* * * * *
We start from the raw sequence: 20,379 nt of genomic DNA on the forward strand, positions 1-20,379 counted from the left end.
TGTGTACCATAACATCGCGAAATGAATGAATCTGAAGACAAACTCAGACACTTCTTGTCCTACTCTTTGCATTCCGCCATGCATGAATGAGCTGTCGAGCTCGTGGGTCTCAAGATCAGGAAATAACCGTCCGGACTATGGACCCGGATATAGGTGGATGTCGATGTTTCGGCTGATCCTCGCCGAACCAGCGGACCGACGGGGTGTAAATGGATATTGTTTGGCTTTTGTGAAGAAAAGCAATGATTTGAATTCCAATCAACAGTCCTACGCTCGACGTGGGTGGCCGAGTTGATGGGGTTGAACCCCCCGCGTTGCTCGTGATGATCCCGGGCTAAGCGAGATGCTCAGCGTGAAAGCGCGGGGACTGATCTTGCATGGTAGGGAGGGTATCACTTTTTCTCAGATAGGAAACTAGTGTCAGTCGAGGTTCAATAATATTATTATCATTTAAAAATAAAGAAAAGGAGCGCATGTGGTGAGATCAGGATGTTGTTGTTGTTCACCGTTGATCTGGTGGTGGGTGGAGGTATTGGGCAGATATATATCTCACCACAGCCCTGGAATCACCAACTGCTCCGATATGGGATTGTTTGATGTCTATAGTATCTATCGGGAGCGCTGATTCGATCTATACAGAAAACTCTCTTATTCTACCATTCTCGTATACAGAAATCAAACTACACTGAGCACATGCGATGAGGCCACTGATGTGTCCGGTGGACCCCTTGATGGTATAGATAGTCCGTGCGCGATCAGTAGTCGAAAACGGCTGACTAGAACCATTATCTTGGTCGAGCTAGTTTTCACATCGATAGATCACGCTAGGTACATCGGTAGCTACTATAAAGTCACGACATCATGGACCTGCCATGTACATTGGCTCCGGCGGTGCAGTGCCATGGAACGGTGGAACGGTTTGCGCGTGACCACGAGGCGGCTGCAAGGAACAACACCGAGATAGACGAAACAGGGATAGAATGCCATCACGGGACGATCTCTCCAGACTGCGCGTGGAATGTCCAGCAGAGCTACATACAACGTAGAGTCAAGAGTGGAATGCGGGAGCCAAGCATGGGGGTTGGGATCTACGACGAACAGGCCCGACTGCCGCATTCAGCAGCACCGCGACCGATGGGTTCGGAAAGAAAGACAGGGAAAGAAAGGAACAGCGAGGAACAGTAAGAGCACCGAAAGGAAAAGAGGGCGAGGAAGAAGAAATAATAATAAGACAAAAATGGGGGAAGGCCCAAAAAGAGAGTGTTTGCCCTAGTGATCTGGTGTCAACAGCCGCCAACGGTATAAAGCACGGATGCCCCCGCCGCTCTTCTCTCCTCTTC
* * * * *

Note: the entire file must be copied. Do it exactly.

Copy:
We start from the raw sequence: 20,379 nt of genomic DNA on the forward strand, positions 1-20,379 counted from the left end.
TGTGTACCATAACATCGCGAAATGAATGAATCTGAAGACAAACTCAGACACTTCTTGTCCTACTCTTTGCATTCCGCCATGCATGAATGAGCTGTCGAGCTCGTGGGTCTCAAGATCAGGAAATAACCGTCCGGACTATGGACCCGGATATAGGTGGATGTCGATGTTTCGGCTGATCCTCGCCGAACCAGCGGACCGACGGGGTGTAAATGGATATTGTTTGGCTTTTGTGAAGAAAAGCAATGATTTGAATTCCAATCAACAGTCCTACGCTCGACGTGGGTGGCCGAGTTGATGGGGTTGAACCCCCCGCGTTGCTCGTGATGATCCCGGGCTAAGCGAGATGCTCAGCGTGAAAGCGCGGGGACTGATCTTGCATGGTAGGGAGGGTATCACTTTTTCTCAGATAGGAAACTAGTGTCAGTCGAGGTTCAATAATATTATTATCATTTAAAAATAAAGAAAAGGAGCGCATGTGGTGAGATCAGGATGTTGTTGTTGTTCACCGTTGATCTGGTGGTGGGTGGAGGTATTGGGCAGATATATATCTCACCACAGCCCTGGAATCACCAACTGCTCCGATATGGGATTGTTTGATGTCTATAGTATCTATCGGGAGCGCTGATTCGATCTATACAGAAAACTCTCTTATTCTACCATTCTCGTATACAGAAATCAAACTACACTGAGCACATGCGATGAGGCCACTGATGTGTCCGGTGGACCCCTTGATGGTATAGATAGTCCGTGCGCGATCAGTAGTCGAAAACGGCTGACTAGAACCATTATCTTGGTCGAGCTAGTTTTCACATCGATAGATCACGCTAGGTACATCGGTAGCTACTATAAAGTCACGACATCATGGACCTGCCATGTACATTGGCTCCGGCGGTGCAGTGCCATGGAACGGTGGAACGGTTTGCGCGTGACCACGAGGCGGCTGCAAGGAACAACACCGAGATAGACGAAACAGGGATAGAATGCCATCACGGGACGATCTCTCCAGACTGCGCGTGGAATGTCCAGCAGAGCTACATACAACGTAGAGTCAAGAGTGGAATGCGGGAGCCAAGCATGGGGGTTGGGATCTACGACGAACAGGCCCGACTGCCGCATTCAGCAGCACCGCGACCGATGGGTTCGGAAAGAAAGACAGGGAAAGAAAGGAACAGCGAGGAACAGTAAGAGCACCGAAAGGAAAAGAGGGCGAGGAAGAAGAAATAATAATAAGACAAAAATGGGGGAAGGCCCAAAAAGAGAGTGTTTGCCCTAGTGATCTGGTGTCAACAGCCGCCAACGGTATAAAGCACGGATGCCCCCGCCGCTCTTCTCTCCTCTTC